The band Ghost is made up of six ghouls from Sweden. Seriously—the five musicians behind lead singer Papa Emeritus are officially credited on the band’s 2010 debut album, Opus Eponymous, as Nameless Ghouls. They’re inspired by classic heavy metal from the late 1970s and early ’80s and dress up in robes (and, in the case of Papa Emeritus, a skull mask and blood-red clerical getup) and sing songs about the devil and witchcraft. RIYL: Black Sabbath (especially the cocaine-ravaged mid-’70s Black Sabbath—think “Laguna Sunrise,” not “Children of the Grave”), Mercyful Fate, the New Wave of British Heavy Metal, “Rainbow in the Dark,” and Blue Öyster Cult.
As marketing, it’s brilliant—both shocking and schlocky, ridiculous in the best possible way, and designed to get people to ask, “Are these guys for real?” Even better, Ghost’s over-the-top mystique is anchored, on Opus Eponymous, by a set of meticulous pop-metal anthems engineered for mainstream commercial success.
“The whole concept is supposed to be simultaneously crystal clear as well as diffuse and weird,” says the Nameless Ghoul I interviewed last week. “If you’re trying to do something that’s sort of obscure, having the individual members of the band be profiled as a guy living in this apartment and listening to this and this and coming from this background, it makes you stray away from the actual concept. We are a concept band, a conceptual band. If you are less conceptual, it’s not a problem, so we’re not saying that any band that doesn’t do this is doing it wrong, but it fits very well with the atmosphere and the tension that we want to create.”
The question remains: Are they for real?
“It depends on how you see it,” says Nameless Ghoul. “The message or the content of the lyrics, you can either approach it from a philosophical point of view, or an intellectual point of view, or you can take it figuratively—a lot of the lyrics are written from both ends. They are often portrayed as being about a witch, whereas the song is actually about superstition, or stupidity. The concept is meant to make you fantasize, or think, or reason—it’s supposed to tickle you.”
In the 1980s, lyrics like “Lucifer, we are here/For your praise, Evil One” and “Six, six, six/Evoke the king of hell” would have provoked genuine consternation from the moral police; after 20 years of extreme metal’s gore-drenched brutality and blasphemy, Ghost’s pop occultism seems considerably less threatening, and fun, even—an aesthetic reference back to bands like Venom and Angel Witch rather than any sort of personal ideology.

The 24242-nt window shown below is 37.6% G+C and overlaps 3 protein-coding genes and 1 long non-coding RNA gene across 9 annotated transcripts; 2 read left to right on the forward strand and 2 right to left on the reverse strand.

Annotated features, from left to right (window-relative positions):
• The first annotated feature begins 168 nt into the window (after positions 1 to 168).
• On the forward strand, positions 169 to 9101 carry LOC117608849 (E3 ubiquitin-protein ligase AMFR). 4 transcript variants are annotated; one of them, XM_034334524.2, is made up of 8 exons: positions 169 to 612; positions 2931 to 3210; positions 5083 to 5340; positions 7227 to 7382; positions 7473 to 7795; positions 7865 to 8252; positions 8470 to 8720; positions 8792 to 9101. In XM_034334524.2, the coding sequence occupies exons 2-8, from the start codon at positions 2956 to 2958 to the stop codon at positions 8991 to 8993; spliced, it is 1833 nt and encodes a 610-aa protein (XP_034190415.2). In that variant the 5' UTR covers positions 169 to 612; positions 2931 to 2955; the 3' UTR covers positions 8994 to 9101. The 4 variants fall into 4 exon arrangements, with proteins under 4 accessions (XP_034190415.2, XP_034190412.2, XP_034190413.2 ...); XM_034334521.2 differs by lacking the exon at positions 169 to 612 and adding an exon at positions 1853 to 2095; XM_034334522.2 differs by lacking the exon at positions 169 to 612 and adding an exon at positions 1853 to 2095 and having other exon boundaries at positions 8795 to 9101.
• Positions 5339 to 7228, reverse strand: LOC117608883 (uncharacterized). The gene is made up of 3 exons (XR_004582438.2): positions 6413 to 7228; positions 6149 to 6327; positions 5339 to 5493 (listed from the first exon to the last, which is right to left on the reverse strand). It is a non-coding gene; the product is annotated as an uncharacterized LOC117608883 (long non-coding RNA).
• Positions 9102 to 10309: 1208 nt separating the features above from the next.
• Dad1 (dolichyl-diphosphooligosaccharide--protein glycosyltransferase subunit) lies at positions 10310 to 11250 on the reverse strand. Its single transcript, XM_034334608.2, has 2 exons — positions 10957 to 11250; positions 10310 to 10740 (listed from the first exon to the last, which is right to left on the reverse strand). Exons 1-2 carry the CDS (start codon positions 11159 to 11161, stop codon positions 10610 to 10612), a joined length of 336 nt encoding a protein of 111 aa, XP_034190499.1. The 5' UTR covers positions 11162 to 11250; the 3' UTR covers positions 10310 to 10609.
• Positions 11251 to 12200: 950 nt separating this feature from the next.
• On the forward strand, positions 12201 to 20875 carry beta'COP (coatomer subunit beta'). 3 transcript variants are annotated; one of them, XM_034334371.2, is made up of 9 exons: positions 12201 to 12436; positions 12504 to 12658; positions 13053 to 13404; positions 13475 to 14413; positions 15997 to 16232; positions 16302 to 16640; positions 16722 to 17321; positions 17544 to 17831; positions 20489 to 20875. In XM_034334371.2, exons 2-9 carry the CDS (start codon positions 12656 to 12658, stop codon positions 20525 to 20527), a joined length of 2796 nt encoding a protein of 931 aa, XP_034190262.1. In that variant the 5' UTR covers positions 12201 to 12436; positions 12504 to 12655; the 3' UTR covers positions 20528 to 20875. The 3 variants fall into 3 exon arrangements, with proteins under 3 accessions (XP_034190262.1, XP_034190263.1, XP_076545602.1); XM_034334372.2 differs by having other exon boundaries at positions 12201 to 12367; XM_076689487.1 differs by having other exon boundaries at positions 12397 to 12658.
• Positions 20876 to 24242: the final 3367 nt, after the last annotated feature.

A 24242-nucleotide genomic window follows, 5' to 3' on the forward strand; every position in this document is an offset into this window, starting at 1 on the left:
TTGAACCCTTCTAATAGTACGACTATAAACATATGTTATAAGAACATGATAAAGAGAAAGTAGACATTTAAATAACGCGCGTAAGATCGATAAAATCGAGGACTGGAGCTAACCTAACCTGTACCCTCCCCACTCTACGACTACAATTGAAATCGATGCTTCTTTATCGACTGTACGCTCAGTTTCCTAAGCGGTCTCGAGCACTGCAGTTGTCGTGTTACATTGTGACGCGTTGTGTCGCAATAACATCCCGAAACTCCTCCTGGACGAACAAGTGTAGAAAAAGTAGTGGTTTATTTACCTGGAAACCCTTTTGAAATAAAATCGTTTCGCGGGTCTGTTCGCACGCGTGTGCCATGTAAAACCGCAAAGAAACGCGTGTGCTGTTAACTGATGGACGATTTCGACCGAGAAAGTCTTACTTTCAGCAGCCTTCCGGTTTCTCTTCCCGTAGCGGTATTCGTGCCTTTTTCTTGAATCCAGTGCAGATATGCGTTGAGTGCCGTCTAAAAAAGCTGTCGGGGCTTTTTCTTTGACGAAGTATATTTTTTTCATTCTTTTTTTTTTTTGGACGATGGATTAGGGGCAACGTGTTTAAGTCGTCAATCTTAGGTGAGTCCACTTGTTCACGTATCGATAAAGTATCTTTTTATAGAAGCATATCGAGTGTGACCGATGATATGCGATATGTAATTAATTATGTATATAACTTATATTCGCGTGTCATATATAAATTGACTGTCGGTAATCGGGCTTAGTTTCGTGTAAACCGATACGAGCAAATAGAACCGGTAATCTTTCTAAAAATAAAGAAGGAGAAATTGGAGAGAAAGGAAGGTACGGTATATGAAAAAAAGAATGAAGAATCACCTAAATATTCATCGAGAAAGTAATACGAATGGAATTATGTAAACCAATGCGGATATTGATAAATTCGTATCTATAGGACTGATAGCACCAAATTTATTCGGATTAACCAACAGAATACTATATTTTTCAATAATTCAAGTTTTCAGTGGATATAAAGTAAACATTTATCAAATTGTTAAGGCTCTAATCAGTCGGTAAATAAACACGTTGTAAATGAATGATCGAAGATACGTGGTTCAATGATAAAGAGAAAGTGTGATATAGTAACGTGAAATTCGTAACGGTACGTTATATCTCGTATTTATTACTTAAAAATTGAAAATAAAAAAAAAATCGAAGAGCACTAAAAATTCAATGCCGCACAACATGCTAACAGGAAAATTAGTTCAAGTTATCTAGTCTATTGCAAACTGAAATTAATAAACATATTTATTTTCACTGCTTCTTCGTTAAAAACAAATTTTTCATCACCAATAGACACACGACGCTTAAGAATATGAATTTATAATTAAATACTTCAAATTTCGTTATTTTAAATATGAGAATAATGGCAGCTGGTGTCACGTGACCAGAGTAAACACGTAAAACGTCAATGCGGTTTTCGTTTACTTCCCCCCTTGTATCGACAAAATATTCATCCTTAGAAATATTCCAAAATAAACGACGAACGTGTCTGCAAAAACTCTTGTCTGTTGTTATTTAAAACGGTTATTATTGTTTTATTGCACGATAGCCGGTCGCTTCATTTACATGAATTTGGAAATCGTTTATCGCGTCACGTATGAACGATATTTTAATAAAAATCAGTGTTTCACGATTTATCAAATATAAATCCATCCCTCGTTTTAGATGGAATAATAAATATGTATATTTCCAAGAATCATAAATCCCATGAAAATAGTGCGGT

“Anybody that has a metal background, especially if you come from an extreme metal background, you don’t really know where your fascination with the devil really started,” the Nameless Ghoul says. “Myself, personally, I got into devil bands when I was, like, 11. Regardless of any rational or philosophical, intellectual use I might have upon the world, the devil in its most biblical, actual form will always have a very special place in my heart, and will always tickle me more than any reasonable philosophy or figure.”
The elaborate presentation has worked so far. Ghost’s first appearances in North America, on a brief headlining tour this winter, surpassed all expectations and built an underground buzz for the band’s current position as the opening act for metal heavyweights Mastodon and Opeth on their spring co-headlining tour. Mastodon and Opeth are still the big draws, but a significant population of the metal cognoscenti is much more excited about Ghost’s performances than seeing a pair of venerable veteran acts once again.
“I believe that we have a commercial potential,” the Nameless Ghoul says. “I don’t know what ‘big’ is, but we still have the potential of becoming bigger than we are now, because we’re bigger now than we were yesterday and so I know there’s a progression. Where that ends or turns into a regression or comes to a halt, I cannot really say, but I know that we are on our way forward. I just know and hope that what we are doing has a future. Our aim is to make this as grandiose and entertaining and spectacular as possible.”
The band has finished writing material for the follow-up to Opus Eponymous, which they expect to release before the end of the year.
“We have still done a record that I believe to be as confronting as the first, as paradoxical as the first, being ultramelodic and still heavy and death metal-ish weird,” the Nameless Ghoul says. “Even though the concept of the band was pretty much hammered out when we did the first album, I think this album will be even more made to fit into a show, a live performance. As much as we like to do albums, as much as we personally believe in the album format and all that, we are a live act, to an extent that I think a lot of bands aren’t. We have thought about that a lot more in creating this new record. ... We go around doing a show meant to inspire you to live in a Satanic rite for an hour. We don’t really ask for much except for mental presence and attendance toward what we’re doing. It is as real as you want it to be.”